Q&A: Gareth Williams: “I’ve adapted my leadership style to implement change in 31 countries”

Author: PM Editorial | Date: 20 Jan 2016

The group HR director at Travelex explains his global digitalisation project

Gareth WilliamsGareth Williams is group HR director at foreign exchange company Travelex, which has its Asia office in Hong Kong. When he embarked on an ambitious transformation project to put the end-to-end employee experience in the cloud, even the self-confessed “geek” couldn’t predict the amount of personal development he would have to undergo to make the project a success. People Management caught up with him to ask how the project is going and how he’s adapting his leadership style to implement change for 8,000 employees, in 31 countries.
Why did you decide to redesign HR as a cloud-based system?
Travelex is nearly two years into its own aggressive digitalisation programme and I am tired of hearing that HR is the last department to adopt an organisation’s growth strategies. If the company is digitalising its processes, why shouldn’t HR step up to that and match the delivery? The challenge is how you educate the business to embrace radical new ways of working, and convince them that HR is ready and capable of leading that change. I chose the cloud approach because I wanted something that can be constantly upgraded and updated, seamlessly everywhere at the same time, all at an affordable cost, and requiring low maintenance.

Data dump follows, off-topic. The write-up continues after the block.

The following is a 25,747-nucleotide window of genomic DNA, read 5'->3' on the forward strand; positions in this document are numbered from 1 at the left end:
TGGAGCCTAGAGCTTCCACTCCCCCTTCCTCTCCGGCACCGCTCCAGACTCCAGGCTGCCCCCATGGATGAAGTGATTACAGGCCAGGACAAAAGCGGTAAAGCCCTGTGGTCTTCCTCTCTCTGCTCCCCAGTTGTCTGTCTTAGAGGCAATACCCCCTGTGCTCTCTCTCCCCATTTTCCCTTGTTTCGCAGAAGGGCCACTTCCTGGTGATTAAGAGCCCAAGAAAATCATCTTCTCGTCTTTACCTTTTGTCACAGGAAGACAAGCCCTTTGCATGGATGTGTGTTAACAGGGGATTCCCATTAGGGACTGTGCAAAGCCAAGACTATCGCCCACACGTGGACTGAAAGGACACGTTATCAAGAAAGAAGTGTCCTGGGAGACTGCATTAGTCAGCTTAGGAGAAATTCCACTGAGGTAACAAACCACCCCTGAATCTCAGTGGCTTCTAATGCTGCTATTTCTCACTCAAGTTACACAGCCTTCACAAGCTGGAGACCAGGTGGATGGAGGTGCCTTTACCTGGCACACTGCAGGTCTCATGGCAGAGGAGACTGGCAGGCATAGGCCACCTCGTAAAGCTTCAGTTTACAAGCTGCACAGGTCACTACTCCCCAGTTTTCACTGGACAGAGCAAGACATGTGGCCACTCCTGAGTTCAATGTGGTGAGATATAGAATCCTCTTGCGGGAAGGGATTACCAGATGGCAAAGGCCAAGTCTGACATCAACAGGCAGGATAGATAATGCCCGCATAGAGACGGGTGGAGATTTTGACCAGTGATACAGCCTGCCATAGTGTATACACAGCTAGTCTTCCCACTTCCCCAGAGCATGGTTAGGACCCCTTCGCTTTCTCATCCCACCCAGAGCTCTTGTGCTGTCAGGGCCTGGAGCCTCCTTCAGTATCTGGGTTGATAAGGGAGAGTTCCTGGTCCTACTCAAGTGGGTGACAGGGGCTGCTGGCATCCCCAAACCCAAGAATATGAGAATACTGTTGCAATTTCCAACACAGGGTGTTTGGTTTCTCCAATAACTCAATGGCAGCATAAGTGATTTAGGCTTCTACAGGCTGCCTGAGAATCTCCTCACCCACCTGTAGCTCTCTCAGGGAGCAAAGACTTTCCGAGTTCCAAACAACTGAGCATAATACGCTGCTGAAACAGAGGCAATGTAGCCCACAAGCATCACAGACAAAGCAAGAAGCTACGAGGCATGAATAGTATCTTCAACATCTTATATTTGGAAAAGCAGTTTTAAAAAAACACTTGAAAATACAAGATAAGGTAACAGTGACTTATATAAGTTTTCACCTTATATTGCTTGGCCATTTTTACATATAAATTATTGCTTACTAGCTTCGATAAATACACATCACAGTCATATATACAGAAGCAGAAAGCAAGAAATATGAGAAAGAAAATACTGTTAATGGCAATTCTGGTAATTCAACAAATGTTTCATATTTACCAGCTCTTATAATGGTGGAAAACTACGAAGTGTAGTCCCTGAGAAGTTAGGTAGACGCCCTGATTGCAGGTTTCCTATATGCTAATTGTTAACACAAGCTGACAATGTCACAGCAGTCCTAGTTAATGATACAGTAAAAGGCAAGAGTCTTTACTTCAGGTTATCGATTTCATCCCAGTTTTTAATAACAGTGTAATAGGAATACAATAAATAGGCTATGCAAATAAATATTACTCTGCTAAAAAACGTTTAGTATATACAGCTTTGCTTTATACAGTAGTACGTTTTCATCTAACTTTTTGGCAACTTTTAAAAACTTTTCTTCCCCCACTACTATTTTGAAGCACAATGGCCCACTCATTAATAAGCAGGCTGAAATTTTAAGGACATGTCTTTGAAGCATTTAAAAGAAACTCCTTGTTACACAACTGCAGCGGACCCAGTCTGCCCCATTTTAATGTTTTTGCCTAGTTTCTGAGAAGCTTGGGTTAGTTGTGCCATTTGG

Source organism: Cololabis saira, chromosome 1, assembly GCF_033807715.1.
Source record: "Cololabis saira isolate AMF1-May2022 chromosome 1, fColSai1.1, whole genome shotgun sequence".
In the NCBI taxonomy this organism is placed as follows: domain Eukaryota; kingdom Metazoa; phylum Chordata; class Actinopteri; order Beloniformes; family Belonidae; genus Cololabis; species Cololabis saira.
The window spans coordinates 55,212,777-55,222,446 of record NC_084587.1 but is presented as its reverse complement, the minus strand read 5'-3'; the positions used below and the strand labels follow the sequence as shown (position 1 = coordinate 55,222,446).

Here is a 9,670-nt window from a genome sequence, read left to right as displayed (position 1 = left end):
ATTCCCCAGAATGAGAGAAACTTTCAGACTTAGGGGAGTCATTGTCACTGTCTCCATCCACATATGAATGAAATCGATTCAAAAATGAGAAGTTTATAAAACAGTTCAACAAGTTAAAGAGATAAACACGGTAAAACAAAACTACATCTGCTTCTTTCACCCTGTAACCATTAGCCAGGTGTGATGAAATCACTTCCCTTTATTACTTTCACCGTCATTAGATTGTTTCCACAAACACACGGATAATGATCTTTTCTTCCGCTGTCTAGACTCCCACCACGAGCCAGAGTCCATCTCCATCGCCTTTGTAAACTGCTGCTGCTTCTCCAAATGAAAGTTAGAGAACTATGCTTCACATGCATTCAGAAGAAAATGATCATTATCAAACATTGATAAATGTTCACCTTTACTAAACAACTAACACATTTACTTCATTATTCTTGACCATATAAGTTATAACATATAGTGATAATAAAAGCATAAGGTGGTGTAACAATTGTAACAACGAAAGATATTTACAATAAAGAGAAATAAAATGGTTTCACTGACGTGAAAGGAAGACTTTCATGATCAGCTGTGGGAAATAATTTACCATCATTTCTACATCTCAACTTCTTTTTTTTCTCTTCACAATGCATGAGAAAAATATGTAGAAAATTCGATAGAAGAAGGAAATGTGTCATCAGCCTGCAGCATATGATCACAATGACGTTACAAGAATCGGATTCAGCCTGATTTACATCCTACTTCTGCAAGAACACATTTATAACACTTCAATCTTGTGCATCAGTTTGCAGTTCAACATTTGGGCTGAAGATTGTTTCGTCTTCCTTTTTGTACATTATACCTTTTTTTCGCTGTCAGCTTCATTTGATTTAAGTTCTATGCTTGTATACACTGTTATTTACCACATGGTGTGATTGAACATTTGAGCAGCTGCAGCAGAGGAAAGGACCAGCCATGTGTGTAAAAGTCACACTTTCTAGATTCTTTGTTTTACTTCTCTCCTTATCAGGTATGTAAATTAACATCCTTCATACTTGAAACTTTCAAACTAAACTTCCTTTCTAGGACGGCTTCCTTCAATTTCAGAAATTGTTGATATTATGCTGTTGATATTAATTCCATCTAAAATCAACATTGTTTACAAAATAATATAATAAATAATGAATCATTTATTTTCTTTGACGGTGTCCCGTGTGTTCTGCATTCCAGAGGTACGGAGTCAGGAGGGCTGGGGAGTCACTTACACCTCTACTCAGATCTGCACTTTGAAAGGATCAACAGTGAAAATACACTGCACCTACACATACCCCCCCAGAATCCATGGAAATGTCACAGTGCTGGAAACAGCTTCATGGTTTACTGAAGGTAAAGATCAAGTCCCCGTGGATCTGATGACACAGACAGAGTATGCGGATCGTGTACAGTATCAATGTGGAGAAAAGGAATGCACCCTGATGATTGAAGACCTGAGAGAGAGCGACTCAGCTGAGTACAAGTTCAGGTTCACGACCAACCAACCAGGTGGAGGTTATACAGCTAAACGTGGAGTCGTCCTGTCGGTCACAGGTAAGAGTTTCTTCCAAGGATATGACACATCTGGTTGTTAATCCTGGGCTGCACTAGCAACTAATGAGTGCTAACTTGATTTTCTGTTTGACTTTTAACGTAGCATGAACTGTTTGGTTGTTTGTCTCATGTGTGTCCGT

Is mobile-accessible HR important to a global organisation?
Whatever system we adopted had to be mobile enabled. I had a firmly held view then – which has been validated now – that everyone is moving to mobile, whether that is a talent process, learning or recruitment, or a data exercise. For some of the emerging, progressive economies – such as India, where we have 400 employees who immediately downloaded the HR cloud-based app – gone are the days of the web browser. Work has to be accessible on the move, through mobile and tablet. That means that how we communicate with, engage and teach employees has to be mobile first.
 
What personal challenges have you faced during the process?
I have had to adapt my leadership style – rather than tweak the policies – for the project to work in different regions. A lot of that is around influencing and pace; asking open questions; using reflective pausing; asking ‘how did we do?’ as opposed to ‘why?’ and ‘what happened?’ I have definitely become more situationally aware. I am quite an action-focused type of leader and trying to have a hard action-focused conversation with colleagues in India and the Middle East is more difficult than New York, and the Netherlands. My bias to execution has always been ‘70 per cent is good enough’ but in Japan and Germany for example, they operate in a perfectionist culture, so I’ve had to alter expectations, and coach and support employees to let a few things go.
 
When you’re not digitalising HR, what else do you do?
I travel every other week to visit the HR teams in the regions. We do ‘operational change reviews’ every quarter, so I visit all of the satellite offices – in Japan, in Sydney [Australia], in France, in the Netherlands, in New York – and we conduct these reviews, to look back and determine our next move. And of course, we do that with some hard operational metrics, anchored in data. It’s important to keep regular contact with all our partners in the regions, to keep the consistent message but also understand what is and isn’t working for different countries. Capturing real-time, evidenced-based information, rather than waiting for a review at the end of the financial year, helps HR to contribute to the business growth strategy every day.
 
Find out how Travelex’s HR team are using predictive analytics to stay one step ahead in the global market, in the February issue of People Management’s UK edition.